It's worth mentioning too that Mail's got an itchy spam-filtering trigger finger. You'll want to do some inbox training when you first get started. Speaking of preferences, all of your favorites, recent senders, signatures, smart mailboxes and other account info gets pushed out to iCloud and, by extension, all of your connected devices. Search in the Mail app has been souped up a touch, too -- start typing and it starts filtering, weeding out results that don't match. And skipping to the top of your inbox is as simple as clicking the sort bar at the top, in the blank space to the left of the actual "Sort By" drop down.

Oh, and if you're looking to email a webpage, you can do so by clicking the Share button in Safari and selecting Mail from the drop down. A blank message will pop up, letting you chose how you want to deliver that content -- in Reader View or as a webpage, a PDF or link. Name change aside, things haven't really changed. A share button has been added, so you can send contact cards via email, Message and AirDrop.

There are categories now, too -- you can add those by selecting New Group from File, dragging and dropping selected contacts into the categories. Handily, the Contacts app combines info from multiple sources -- email address, phone numbers, etc. On the whole, though, the program looks nearly identical to its predecessor, down to the faux leather gracing the top pane, and the remnants of torn-out pages.

There are a few minor tweaks here and there -- for one thing, the menu for toggling between multiple calendars e. Calendar's search, meanwhile, offers up events on the right side, rather than the bottom, where it sat in Lion. That search features offers up suggestions and search "tokens," which can be combined to create more specific searches. The date selector inside of an event now offers a small pop-up calendar, making it easier to choose a date by allowing you to go back and forth between months. And, of course, once events are added to the calendar, they'll feed into the Notification Center, sitting at the top of the screen until you see fit to dismiss them.

As in iOS, Reminders live outside of the Calendar. The app, new to OS X, looks a lot like its iPad counterpart, except with a few aesthetic tweaks, including a more leathery theme and more detailed texturing in the app's binder paper. Using the calendar, you can refine the reminders by day though not by month or week , so you can see everything you need to do on, say, July 25th. Reminders are organized by categories in the sidebar.

You can toggle between them by highlighting your chosen category or doing a two-fingered swipe left and right on the reminders themselves. Clicking the triangle icon in the bottom left-hand column will collapse the app into one column, removing categories from the view.

OS X Mountain Lion

Click Reminders in that left sidebar and select a line on the paper to start writing. You can program due dates so Reminders can nag you as the deadline looms. Next to each reminder is a check box -- tick this when finished, and it'll get filed as complete. You can always untick it, if you need to add it back to your reminder list. As you'd expect, clicking the "i" that appears when you hover over the entry lets you go in and adjust its settings. You can add notes, change its priority, from None no exclamation marks to High three explanation marks in a drop-down menu and add reminders by ticking one of two boxes.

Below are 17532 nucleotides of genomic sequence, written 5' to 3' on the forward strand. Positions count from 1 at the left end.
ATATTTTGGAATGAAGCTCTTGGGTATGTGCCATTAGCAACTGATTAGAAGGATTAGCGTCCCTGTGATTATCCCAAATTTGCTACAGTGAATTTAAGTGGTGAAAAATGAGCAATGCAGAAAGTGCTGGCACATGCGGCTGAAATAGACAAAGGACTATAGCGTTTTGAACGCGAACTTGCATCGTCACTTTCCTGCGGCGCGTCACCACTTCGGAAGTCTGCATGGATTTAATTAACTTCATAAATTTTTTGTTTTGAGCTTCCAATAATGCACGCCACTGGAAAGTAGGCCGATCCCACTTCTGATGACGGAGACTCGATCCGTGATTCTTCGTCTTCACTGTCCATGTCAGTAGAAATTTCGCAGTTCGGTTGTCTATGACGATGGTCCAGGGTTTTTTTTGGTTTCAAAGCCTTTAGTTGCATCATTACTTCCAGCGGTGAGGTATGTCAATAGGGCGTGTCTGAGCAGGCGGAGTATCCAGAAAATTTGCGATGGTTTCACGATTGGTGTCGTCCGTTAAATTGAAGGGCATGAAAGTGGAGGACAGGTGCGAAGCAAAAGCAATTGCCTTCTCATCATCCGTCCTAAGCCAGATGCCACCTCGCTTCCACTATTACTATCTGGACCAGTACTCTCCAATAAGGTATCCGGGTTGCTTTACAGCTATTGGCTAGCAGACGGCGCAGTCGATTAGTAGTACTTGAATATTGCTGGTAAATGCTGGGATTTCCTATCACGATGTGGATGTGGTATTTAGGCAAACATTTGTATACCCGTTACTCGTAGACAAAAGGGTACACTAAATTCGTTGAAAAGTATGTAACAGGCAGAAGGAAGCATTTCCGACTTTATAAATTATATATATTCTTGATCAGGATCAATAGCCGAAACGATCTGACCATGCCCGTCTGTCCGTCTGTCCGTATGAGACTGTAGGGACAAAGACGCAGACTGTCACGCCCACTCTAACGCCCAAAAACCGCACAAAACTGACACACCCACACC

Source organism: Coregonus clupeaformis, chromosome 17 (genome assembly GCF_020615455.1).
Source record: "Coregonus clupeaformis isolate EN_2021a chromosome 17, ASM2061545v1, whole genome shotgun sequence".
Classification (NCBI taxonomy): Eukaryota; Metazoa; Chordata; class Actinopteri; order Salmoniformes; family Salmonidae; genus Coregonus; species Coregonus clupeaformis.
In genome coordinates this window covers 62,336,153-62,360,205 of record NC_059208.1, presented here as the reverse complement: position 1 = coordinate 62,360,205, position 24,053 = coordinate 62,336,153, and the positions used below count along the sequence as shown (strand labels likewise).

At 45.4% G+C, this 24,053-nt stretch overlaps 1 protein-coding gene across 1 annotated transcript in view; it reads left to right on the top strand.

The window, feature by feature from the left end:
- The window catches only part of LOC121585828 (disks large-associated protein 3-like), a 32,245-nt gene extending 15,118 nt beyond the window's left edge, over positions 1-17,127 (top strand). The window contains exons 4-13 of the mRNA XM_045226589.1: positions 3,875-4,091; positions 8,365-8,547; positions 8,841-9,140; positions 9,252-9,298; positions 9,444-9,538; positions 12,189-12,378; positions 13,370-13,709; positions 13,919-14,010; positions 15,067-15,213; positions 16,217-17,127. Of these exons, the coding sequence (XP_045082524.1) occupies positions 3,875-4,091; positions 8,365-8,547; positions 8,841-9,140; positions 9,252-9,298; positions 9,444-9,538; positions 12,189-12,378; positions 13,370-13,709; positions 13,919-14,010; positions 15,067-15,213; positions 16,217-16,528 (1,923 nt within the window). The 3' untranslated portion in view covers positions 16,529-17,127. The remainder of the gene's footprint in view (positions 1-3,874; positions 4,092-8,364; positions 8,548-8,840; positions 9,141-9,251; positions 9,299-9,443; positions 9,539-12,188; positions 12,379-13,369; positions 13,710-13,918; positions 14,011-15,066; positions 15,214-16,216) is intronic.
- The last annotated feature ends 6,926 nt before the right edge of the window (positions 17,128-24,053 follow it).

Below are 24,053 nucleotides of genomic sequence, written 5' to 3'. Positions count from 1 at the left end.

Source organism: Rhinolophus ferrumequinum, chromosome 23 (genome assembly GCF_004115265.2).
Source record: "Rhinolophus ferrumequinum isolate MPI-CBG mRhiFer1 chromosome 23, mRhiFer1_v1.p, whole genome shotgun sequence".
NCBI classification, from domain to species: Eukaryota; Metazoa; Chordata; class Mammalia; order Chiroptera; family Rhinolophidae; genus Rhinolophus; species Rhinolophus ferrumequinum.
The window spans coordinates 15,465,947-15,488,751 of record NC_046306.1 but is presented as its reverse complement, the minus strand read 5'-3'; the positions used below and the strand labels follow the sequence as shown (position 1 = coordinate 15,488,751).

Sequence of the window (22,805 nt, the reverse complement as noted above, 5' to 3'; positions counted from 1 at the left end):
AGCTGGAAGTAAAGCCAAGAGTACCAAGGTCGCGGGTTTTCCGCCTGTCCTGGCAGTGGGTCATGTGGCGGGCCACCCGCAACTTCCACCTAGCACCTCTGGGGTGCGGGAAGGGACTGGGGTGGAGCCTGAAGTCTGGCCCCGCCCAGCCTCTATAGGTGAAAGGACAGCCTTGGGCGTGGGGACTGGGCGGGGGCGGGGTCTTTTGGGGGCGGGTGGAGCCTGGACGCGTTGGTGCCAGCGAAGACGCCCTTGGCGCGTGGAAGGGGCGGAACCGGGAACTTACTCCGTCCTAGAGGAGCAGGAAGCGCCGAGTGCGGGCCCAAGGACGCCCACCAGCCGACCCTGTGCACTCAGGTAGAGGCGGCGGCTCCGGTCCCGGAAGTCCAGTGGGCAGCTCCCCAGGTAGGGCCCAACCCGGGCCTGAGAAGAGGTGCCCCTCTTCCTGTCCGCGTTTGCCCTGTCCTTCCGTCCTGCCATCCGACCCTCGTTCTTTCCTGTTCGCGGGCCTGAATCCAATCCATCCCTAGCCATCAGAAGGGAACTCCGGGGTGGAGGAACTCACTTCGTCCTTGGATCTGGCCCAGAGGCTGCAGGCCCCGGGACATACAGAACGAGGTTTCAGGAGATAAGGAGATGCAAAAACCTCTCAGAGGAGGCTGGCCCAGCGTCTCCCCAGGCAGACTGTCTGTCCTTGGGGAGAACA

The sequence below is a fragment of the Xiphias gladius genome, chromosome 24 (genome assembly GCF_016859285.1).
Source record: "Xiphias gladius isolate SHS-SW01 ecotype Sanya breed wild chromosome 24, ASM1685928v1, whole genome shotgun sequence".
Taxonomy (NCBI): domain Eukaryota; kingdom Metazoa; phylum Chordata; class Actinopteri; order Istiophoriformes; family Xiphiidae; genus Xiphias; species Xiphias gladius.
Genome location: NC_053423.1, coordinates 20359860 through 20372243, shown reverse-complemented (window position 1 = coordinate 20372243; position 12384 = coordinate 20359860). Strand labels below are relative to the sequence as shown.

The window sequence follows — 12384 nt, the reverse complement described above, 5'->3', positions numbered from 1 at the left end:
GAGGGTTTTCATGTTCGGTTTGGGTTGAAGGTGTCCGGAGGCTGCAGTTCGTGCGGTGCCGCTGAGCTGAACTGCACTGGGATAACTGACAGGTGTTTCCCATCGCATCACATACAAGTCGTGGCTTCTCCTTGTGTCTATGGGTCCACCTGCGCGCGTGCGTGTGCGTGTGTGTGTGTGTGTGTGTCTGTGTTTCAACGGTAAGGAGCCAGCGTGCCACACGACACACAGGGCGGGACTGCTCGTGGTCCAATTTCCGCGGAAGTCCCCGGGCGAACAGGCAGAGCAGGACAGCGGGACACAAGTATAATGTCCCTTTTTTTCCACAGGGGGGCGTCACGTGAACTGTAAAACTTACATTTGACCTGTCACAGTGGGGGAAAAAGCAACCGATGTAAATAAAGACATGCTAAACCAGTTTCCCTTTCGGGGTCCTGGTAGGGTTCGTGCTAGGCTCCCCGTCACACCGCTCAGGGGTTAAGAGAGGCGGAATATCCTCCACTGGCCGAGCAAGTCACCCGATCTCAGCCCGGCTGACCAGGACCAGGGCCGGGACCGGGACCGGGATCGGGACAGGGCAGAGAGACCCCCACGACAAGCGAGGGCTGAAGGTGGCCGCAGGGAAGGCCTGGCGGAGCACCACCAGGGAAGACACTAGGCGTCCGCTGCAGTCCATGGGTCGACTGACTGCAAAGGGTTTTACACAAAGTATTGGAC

Reminders can be set for a given date and time location -- be it arriving or leaving. To utilize the latter, you're going to have to enable location-based tracking in the Privacy pane of System Preferences.

iOS apps come to the Mac

Download it now from the Mac App Store. Sign in with your existing account and you'll bring over your info from iOS. A blank message will pop up, letting you chose how you want to deliver that content -- in Reader View or as a webpage, a PDF or link. Some things, however, don't change. If you happen to have Messages closed while someone's attempting to get your attention, a notification will pop up in the corner of your desktop. Mail, Notes, Reminders and Messages all get delivered as well, without the addition of fans or system lights. Once signed in, iCloud lets you pick and choose which services you want to sync:

We set the reminder to pop up when we left Engadget HQ and took a quick stroll outside the building, and lo and behold, one New York City block later:. This popped up on the old iPhone 4. Pretty handy. The reminders get pushed to your devices via iCloud, appearing on the device you're using when the time comes to remind you. Really, that's what this app is all about -- it's less a desktop application than a counterpart to a feature that many are already using on their mobile devices.

Notifications are key here.

iCloud comes to the fore

We've had some difficulty incorporating these sorts of applications into our daily lives -- particularly on the desktop. The ubiquity of the notifications, however, may be enough to give it one more go. As such, it's added a sprinkling of welcome features to help sweeten the pot. Chief among these is the new Smart Search field, which, to be honest, is more of an "it's about time" addition than a truly innovative feature.